Regarding to heavy pellets in weak airguns- i once took a tin of jsb heavies instead of RS to the range by mistake. I was shooting my hw 30s that day, and the spring was very weak by the time- circa 550 fps on exact RS(.177). She was still extremally accurate, yet it was like throwing stones- not the best thing when you plan to shoot spinners between 15 and 35 meters with irons. But they surely take way more punch downrange.

    Also darts…. great, now i must buy a smoothbore. If my beloved wife see another gun in home i will sleep in balcony- Thank you B.B. 😉

    P.s.
    I got slavia 618 i was talking about before christmas. She is missing some screws, metal is painted not blued, so she looks like new but stock is cracked, and she was repaired by Bubba… Yeah, maybe gunsmithing is not for everyone.

    BUT you wouldn’t believe what a man with a file can do. I will bring her back to live, albait some blacksmithing and welding is necessery. (It sounds way worse than it is).

  12. I paid too much attention to the heavy pellets break springs folklore and avoided heavy pellets in my Diana 54. I finally tried heavy pellets, accuracy improved, and no broken spring. Is there any foundation in fact for that or was it more of the power/velocity wars and poor quality springs?

    • slevane,

      As far as I know this is an old wive’s tale started in the 1980s or ’90s. I have never seen evidence of its happening. But that is only what I have observed.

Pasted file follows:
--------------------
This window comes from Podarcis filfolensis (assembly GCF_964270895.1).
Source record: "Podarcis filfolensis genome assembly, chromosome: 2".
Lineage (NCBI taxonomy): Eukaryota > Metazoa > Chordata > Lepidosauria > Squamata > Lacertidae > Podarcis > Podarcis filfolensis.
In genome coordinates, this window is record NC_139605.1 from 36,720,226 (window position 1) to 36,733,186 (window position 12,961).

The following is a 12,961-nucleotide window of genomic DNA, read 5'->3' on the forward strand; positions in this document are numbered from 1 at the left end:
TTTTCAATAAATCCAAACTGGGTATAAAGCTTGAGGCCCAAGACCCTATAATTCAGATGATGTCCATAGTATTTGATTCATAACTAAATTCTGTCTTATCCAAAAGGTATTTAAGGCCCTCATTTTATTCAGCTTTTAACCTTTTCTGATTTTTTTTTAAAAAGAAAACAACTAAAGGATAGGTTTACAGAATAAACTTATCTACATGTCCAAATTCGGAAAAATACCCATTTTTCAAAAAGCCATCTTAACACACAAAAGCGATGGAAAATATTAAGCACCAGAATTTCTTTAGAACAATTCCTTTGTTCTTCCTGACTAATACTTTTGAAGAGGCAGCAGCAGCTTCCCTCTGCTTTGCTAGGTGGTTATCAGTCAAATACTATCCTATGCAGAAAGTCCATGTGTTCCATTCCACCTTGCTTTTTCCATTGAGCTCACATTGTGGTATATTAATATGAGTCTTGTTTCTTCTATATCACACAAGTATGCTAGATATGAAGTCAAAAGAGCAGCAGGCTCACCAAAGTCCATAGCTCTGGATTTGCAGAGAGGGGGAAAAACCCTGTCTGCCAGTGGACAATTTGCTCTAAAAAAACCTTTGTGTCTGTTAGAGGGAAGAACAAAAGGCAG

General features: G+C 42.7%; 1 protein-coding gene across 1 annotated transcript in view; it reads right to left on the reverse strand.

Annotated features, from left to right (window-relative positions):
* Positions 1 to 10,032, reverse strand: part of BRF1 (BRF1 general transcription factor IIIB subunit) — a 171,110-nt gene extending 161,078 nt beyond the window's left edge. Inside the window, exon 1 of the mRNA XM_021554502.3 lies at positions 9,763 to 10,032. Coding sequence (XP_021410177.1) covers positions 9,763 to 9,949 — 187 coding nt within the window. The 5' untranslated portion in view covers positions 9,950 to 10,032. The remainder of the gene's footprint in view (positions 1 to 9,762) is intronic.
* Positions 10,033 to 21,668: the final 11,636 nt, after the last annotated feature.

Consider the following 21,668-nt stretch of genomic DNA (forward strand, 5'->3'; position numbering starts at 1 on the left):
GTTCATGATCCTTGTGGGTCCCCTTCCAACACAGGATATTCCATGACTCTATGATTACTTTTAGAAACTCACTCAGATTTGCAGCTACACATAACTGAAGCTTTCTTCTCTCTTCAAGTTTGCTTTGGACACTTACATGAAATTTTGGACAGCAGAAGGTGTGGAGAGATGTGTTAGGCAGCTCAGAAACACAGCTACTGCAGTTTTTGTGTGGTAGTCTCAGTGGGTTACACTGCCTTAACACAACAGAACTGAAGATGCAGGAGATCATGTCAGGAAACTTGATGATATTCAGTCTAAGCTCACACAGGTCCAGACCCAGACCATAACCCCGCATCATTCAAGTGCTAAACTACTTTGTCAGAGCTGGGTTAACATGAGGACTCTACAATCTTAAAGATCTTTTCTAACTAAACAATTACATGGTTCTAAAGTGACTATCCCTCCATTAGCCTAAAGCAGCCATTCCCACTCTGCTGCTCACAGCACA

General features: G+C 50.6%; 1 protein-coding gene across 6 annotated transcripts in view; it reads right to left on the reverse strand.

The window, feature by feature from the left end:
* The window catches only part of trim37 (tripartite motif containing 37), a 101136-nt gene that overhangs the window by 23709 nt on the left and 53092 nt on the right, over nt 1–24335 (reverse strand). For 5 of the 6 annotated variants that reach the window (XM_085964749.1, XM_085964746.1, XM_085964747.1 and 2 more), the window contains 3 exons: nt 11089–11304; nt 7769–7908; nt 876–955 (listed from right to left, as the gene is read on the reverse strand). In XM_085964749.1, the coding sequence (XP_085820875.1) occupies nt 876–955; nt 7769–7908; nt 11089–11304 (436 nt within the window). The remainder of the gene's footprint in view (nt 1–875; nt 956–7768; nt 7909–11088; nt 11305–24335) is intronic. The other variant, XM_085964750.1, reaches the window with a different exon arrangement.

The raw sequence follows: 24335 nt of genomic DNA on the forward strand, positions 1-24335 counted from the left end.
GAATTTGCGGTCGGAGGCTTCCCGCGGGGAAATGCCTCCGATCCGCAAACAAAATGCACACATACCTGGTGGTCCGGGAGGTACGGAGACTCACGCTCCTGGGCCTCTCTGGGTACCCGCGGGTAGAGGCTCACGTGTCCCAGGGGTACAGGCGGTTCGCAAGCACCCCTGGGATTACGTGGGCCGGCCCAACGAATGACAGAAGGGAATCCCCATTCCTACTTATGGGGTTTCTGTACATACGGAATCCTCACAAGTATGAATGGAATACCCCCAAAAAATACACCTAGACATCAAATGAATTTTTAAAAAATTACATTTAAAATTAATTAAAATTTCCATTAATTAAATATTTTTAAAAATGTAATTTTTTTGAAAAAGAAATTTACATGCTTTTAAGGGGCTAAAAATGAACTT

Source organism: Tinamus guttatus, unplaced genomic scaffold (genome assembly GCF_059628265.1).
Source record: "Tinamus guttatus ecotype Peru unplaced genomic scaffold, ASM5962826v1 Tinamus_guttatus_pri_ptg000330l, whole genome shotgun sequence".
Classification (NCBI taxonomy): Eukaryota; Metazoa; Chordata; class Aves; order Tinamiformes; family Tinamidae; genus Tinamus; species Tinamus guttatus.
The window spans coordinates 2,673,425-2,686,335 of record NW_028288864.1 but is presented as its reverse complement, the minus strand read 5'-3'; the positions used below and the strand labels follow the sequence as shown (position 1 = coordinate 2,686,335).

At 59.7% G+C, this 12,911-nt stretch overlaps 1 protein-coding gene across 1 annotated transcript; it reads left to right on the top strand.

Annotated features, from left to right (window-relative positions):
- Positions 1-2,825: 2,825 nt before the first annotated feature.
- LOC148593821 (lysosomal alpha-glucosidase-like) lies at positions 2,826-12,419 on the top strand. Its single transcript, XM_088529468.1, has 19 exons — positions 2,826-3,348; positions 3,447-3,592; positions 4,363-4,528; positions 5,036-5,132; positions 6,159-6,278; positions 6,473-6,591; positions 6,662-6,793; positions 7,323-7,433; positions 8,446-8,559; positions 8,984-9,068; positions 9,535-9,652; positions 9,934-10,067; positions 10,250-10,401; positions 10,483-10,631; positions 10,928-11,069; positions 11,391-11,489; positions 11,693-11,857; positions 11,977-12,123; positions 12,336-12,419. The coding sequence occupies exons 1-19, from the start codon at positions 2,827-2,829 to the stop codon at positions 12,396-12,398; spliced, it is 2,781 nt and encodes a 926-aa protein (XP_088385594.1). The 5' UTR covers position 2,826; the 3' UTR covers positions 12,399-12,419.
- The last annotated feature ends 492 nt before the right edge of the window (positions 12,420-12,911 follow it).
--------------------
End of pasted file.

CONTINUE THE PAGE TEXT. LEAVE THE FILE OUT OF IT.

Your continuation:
BB

      • B.B.,

        If you didn’t read my reply to Yogi above a brief synopsis:
        “Overly heavy or light weight pellets are bad in spring guns as well.” Jim Maccari,
        of ARH…often described as the Spring Guy by many.
        That sentence I quoted is part of a rant on his ARH web page to this day!

        shootski

        PS: No wonder these MYTHS live on, and on, and on.

      • When I got started with adult air guns, I purchased my RWS Model 36 and Charles Trepes, of the long defunct Precision Air Gun Sales and Service of Cleveland taught the necessity of shooting high quality pellets (i.e., with good and complete skirts and uniform specs), AND to shoot heavy pellets.

        I’ve usually shot pellets that are heavier to keep the rounds subsonic, or at least try so to do. My RWS 250 carbine is a challenge in that regard as it insists on its beastly manners. It broke an UTG Leapers Scope, and that takes some doing. However, it does shoot better with the heaviest rounds. Maybe because it has a seeming surplus of power?